Wednesday, April 15

Potomac Cases: 73

Montgomery County Cases: 1,933

Montgomery County Deaths: 44 confirmed, 14 probable

Maryland Cases: 10,032

Montgomery County began accepting applications for $25 million available for emergency grants to small businesses. The Public Health Emergency Grant (PHEG) program is designed to help for-profit and nonprofit businesses with 100 employees or fewer during the current public health crisis.

The County will host webinars to answer questions and provide updates on the PHEG program starting at 9 a.m. Mondays through Saturdays, starting April 16.

Applications must be filled online. See https://montgomerycountymd.gov/biz-resources/pheg/.

Hampden Lane Liquor & Wine store in Bethesda reopened more than two weeks after a store employee was sent home Wednesday, March 25 and tested positive for COVID-19. A specialized team was brought in over multiple days to disinfect every bottle, item and surface in the store. Additional store employees were sent home for two weeks with administrative pay to self-isolate and monitor for symptoms.

Liquor stores are listed as essential services as a part of the COVID-19 health emergency. Alcohol and Beverage Services generates more than $35 million annually for the county.

Statewide strike teams have responded to outbreaks in 16 nursing homes and assisted living facilities and 15 group homes for medically fragile children. In partnership with FEMA and HHS, Maryland has augmented these strike teams with three federal Disaster Medical Assistance Teams (DMAT) made up of physicians, paramedics, and safety officers.

The “gradual rollout of the state’s recovery phase,” Governor Larry Hogan said, is dependent on the building blocks of expanding testing capacity, increasing hospital surge capacity, ramping up supply of PPE and building a robust contact tracing operation.

“Right now while our numbers are still climbing and we are still heading up that curve, not down, it is absolutely critical for Marylanders to stay home, to continue avoiding crowds and gatherings, and to aggressively practice social distancing.”

But, according to Hogan:

  • Maryland is on track with an aggressive plan to perform up to 10,000 tests per day.

In the past week, the state received one million additional face shields and 1,000 ICU beds. In the next week, the state is expecting deliveries of 4.5 million additional N95 masks, 290 oxygen concentrators, and 252 ICU ventilators.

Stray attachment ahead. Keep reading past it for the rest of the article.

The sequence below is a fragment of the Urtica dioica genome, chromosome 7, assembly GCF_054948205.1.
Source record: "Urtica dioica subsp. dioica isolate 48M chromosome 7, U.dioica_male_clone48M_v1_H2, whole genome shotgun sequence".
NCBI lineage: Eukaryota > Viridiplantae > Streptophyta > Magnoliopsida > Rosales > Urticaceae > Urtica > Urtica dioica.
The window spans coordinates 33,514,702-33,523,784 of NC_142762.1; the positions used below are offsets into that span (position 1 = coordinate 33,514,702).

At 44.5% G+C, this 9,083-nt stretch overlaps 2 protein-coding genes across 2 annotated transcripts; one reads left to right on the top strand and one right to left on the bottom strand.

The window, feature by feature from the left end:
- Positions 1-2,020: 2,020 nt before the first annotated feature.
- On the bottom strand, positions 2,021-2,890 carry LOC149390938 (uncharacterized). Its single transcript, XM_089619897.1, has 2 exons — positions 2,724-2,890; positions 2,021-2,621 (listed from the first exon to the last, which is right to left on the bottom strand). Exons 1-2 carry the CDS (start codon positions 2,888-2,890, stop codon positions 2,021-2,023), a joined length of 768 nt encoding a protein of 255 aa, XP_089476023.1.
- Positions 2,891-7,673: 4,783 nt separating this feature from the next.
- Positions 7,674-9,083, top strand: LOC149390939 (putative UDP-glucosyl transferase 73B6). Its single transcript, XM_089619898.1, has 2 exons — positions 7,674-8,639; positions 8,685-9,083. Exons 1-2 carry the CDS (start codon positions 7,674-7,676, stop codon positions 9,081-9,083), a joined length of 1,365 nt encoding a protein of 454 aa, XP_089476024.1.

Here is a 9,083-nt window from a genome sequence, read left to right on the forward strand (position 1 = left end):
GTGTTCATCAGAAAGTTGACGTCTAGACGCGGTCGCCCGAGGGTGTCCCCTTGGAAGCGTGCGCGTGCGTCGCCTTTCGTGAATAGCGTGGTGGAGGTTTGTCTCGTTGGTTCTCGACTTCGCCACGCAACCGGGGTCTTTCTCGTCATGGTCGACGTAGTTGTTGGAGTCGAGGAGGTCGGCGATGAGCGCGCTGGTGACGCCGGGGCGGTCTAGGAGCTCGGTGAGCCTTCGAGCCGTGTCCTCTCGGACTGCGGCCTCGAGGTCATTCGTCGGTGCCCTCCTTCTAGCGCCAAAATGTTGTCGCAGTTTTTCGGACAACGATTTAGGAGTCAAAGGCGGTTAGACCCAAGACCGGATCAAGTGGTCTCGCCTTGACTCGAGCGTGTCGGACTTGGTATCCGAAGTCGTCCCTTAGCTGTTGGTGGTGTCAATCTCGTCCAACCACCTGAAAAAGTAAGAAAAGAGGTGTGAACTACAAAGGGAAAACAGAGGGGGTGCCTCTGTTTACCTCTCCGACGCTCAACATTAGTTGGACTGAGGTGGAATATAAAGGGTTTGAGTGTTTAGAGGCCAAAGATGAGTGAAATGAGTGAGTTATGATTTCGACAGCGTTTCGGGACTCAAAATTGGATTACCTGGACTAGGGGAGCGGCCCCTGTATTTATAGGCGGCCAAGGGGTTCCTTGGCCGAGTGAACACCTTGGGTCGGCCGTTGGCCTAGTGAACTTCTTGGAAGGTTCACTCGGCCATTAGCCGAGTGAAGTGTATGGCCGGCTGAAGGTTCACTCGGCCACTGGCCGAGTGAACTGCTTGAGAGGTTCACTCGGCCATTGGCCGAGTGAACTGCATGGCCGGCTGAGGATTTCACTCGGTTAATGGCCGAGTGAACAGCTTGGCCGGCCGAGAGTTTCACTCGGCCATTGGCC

• The state’s efforts to increase hospital surge capacity by 6,000 beds is weeks ahead of schedule. With the U.S. Army Corps of Engineers, the state is converting the Hagerstown Correctional Facility and the former Washington Adventist Hospital in Takoma Park to serve COVID-19 patients.
  • Sixty additional surge response tents are being set up in Germantown, Frederick, Jessup, Hagerstown, Annapolis, Baltimore and Randalstown, as well as one at Adventist’s Fort Washington Hospital, located in Prince George’s County.
  • A robust contact tracing operation will enable the state to investigate every positive case and ensure that those patients are remaining in isolation for the duration of their illness.

Michael Miller, 60, died April 15, and is the first county employee to die from covid-19. Miller was a member of the MCDOT Transit Services Division based in the Silver Spring/Bethesda Depot and helped manage the Ride On bus fleet, according to a county release.

“He leaves behind a wife and two adult children. In his honor, I have asked that all County flags be lowered to half staff,” said county executive Marc Elrich.

Tuesday, April 14

Potomac, 20854 Cases: 70

Montgomery County Cases:1,883

Maryland Cases: 9,472

Hogan enacted an emergency order to put restrictions on the dispensing of drugs that may be necessary to treat COVID-19, including hydroxychloroquine. Because interest has increased in possibly preventing or treating COVID-19 with drugs commonly prescribed to treat malaria, lupus, rheumatoid arthritis, HIV, bacterial infections and other medical conditions, a surge in demand has led to the increased prescribing and dispensing. This has resulted in an inadequate supply for their intended use to treat patients with chronic and acute conditions and for hospitalized patients with Covid-19 with facility-specific protocols while research studies are ongoing.